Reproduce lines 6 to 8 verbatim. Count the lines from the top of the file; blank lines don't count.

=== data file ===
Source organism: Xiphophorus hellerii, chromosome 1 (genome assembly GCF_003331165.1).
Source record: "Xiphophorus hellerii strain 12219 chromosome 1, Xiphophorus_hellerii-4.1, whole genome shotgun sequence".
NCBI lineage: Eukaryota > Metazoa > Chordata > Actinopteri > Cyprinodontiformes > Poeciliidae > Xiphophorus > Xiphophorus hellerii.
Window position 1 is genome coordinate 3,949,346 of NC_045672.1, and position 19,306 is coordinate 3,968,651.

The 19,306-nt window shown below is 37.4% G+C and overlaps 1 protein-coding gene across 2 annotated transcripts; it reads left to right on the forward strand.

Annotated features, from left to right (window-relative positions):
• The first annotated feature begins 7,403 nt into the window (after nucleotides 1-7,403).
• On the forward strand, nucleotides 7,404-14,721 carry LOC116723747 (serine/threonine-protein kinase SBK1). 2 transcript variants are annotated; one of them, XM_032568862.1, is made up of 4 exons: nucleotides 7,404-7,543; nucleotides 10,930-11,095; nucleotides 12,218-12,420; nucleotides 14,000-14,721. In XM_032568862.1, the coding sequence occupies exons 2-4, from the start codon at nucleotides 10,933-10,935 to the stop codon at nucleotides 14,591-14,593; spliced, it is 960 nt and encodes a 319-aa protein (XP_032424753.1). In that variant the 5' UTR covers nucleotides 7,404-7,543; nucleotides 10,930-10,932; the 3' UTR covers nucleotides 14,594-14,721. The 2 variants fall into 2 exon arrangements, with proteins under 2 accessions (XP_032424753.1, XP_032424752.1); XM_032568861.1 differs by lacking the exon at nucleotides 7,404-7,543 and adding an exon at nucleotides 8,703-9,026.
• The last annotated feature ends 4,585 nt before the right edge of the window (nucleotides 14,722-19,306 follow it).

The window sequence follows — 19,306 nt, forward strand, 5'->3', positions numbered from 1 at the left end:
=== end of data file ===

Annotated features, from left to right (window-relative positions):
• The first annotated feature begins 7,403 nt into the window (after nucleotides 1-7,403).
• On the forward strand, nucleotides 7,404-14,721 carry LOC116723747 (serine/threonine-protein kinase SBK1). 2 transcript variants are annotated; one of them, XM_032568862.1, is made up of 4 exons: nucleotides 7,404-7,543; nucleotides 10,930-11,095; nucleotides 12,218-12,420; nucleotides 14,000-14,721. In XM_032568862.1, the coding sequence occupies exons 2-4, from the start codon at nucleotides 10,933-10,935 to the stop codon at nucleotides 14,591-14,593; spliced, it is 960 nt and encodes a 319-aa protein (XP_032424753.1). In that variant the 5' UTR covers nucleotides 7,404-7,543; nucleotides 10,930-10,932; the 3' UTR covers nucleotides 14,594-14,721. The 2 variants fall into 2 exon arrangements, with proteins under 2 accessions (XP_032424753.1, XP_032424752.1); XM_032568861.1 differs by lacking the exon at nucleotides 7,404-7,543 and adding an exon at nucleotides 8,703-9,026.